That’s why they invented duct tape
While I enjoyed the single player campaign, it suffers from some book-ended problems that include a broken first level boss encounter and an anti-climatic conclusion. The majority of ORC’s problems seem to be rushed technical issues, but should you be the type that gets dissuaded by bugs, those aforementioned hurdles are very apparent in the single player portion of the game.
The first level is pretty bland and the pace is quite jarring. While I understand it acted as a tutorial mission, it was just plain bad. Plus, the level’s ending (the now infamous William Birkin encounter) is a prime example of a scripted sequence that’s push for drama is hindered by some annoying restrictions. The ending, well it just kind of happens and completely negates the intensity teased from the chaotic battles leading up to it.
Other single player issues include some overly long boss battles, dumb AI in both the enemies and the computer controlled members of your squad (play it with friends to avoid one half of that equation) and a checkpoint system that, while well paced and helpful, sometimes fails to activate in a way you’d expect it too. I found myself dying while fighting enemies, then restarting past that battle since I’d hit a checkpoint along the way. My major gripe was an interaction button (X on the PS3) that wasn’t sensitive enough, meaning I’d have to look directly at an item to pick it up and should aforementioned item be near another item, my intended choice wasn’t always the one that I picked up. Not a problem until things got hectic, which, unfortunately happens quite a bit. The camera also needs some work and I happened to struggle with aiming while playing as the massive Beltway because I felt like he took up too much of the screen.
Despite all of that, the campaign is fun and really does fans a great service by including locations, enemies and other items from the earlier games in a respectful and true to form way. The levels are well detailed and, even though this is not technically the type of game that lends itself towards exploration, I found myself searching over every inch looking for collectibles and other touches that would satisfy my nostalgia. Enemies are always exciting to encounter and feel like just as much of a challenge as they were during the days of tank controls. Umbrella’s BOWs were built to either take massive amounts of punishment (Hunters/ Tyrants) or attack in numbers (lickers/ zombies). Not being able to kill an enemy with a few shots makes it more tense, though at time’s this is at odds with ORC’s more tactical aspects.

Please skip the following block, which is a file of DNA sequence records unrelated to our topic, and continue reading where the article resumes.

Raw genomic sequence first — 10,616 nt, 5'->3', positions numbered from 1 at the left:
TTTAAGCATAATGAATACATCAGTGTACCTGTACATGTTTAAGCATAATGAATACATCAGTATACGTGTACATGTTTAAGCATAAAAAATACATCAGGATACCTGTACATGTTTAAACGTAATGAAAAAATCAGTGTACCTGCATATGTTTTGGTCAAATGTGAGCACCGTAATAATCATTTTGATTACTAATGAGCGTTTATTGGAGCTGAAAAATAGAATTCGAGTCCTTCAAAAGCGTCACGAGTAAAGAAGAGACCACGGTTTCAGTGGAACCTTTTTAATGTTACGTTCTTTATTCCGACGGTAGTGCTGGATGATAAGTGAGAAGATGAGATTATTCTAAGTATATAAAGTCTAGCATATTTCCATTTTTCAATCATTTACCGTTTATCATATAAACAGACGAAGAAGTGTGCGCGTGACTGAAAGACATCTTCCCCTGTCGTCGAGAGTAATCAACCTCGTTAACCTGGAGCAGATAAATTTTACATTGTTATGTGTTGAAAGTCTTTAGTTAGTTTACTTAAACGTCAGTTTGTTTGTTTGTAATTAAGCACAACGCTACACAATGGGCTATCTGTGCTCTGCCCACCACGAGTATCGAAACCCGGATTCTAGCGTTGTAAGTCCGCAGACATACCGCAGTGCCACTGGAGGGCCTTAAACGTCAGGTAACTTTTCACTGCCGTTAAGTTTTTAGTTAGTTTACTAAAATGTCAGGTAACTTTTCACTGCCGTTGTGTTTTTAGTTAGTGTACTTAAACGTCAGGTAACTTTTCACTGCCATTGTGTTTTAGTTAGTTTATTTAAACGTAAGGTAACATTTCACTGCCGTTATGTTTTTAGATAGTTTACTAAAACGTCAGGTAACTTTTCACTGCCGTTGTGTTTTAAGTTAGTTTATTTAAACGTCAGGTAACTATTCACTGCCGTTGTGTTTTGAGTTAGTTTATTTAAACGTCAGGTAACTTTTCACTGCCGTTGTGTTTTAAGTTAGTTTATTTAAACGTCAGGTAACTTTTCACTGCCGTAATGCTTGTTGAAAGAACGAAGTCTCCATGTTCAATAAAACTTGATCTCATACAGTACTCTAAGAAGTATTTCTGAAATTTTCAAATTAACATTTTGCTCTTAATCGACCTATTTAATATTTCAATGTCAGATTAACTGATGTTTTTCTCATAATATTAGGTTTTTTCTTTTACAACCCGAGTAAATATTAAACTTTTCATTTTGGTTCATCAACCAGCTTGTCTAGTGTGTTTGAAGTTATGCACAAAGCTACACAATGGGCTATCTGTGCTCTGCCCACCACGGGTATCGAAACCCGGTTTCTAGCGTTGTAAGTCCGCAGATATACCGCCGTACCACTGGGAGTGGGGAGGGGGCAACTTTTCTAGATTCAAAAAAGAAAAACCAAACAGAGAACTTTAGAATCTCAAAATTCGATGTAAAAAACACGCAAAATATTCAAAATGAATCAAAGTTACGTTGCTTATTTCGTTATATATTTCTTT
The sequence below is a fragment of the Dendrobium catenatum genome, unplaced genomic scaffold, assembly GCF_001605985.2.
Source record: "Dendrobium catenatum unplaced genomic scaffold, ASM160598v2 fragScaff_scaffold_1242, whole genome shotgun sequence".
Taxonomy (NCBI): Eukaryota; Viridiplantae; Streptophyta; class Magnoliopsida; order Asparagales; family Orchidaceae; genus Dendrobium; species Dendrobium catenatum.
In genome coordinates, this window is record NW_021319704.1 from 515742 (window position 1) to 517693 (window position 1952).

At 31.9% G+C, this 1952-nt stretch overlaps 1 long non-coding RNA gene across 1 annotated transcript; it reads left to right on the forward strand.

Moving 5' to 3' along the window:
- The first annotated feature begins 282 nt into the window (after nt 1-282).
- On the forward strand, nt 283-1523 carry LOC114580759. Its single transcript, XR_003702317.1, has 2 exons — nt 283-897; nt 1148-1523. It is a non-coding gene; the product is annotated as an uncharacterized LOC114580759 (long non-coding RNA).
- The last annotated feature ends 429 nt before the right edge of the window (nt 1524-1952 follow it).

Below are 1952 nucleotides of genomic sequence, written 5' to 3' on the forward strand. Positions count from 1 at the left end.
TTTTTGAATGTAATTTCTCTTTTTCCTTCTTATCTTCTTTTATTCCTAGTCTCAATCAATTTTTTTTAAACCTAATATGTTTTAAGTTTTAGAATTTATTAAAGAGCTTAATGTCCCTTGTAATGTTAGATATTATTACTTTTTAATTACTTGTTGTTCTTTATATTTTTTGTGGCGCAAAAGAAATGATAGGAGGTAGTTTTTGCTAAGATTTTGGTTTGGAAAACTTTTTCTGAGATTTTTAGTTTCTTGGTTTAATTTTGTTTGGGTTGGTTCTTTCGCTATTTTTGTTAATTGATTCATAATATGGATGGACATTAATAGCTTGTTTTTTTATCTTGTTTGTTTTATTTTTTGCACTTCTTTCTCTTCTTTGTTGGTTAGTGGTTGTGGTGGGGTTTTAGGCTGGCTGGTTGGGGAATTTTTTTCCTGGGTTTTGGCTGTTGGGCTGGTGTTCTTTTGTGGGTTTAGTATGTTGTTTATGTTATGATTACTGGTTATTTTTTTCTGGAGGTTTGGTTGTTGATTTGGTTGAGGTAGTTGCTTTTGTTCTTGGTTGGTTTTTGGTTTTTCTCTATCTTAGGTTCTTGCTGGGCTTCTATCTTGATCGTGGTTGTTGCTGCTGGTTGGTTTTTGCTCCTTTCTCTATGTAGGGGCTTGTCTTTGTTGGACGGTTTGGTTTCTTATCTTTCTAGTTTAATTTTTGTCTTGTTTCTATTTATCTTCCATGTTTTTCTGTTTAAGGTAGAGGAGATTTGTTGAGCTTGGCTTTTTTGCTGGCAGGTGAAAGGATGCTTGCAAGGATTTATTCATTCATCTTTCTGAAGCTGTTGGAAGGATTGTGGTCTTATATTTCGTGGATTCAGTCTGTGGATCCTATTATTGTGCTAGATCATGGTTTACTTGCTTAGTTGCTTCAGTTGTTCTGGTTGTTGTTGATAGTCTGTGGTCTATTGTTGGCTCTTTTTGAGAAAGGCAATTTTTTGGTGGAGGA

Best friends or perfect strangers
If you bought ORC solely for the single player, you’re kind of stupid (though I did buy Modern Warfare 3 for its campaign, but I never said I wasn’t a hypocrite). Multiplayer makes this game and erases any blemishes that the single player campaign has. ORC is a chaotic three way dance-off between the forces of good, the forces of evil and the horrific creatures that just want a bite to eat. The multiplayer modes included in ORC aren’t necessarily new or different on the surface from other games in the genre, but deathmatch has never felt like this before. You’re dealing with two very diverse opponents on the battlefield, which means maintaining defensive positions works only as long as it takes for blood thirsty crimson heads to rush your position.
Deciding which enemy is more dangerous is a constant but thrilling struggle and Slant Six takes this to a new level with the added mechanic of being able to draw blood from your human adversaries in order to attract monsters. It’s a genius addition and a great way to push people from cover outside tossing grenades. There is always a lot different ways to turn the table on your opposition and ORC doesn’t really mind that the best team isn’t always the one that stays on top. Sometimes, chaos is the greatest equalizer of all.
Before you begin
Overall, Resident Evil: Operation Raccoon City does have some humps for players to overcome in the form of bugs, questionable mechanical choices and graphical shortcuts but none of these detract from what is hands down one of the more original and exciting multiplayer experiences I’ve encountered as of late. I’m curious to see how the community evolves in lieu of the rocky launch of the game and to see if it gets the support in the future that I feel it deserves. While I think there are patches that could help the experience, I am more than pleased with the overall package and am excited for what’s in store for the future. I’m no fan of bugs, but I can excuse problems and turn off my nit pick switch when a game rises above those glitches to give me a unique and genuinely fun combination of tactics and action. I hope Raccoon City is never safe again.
Giant Bomb (images)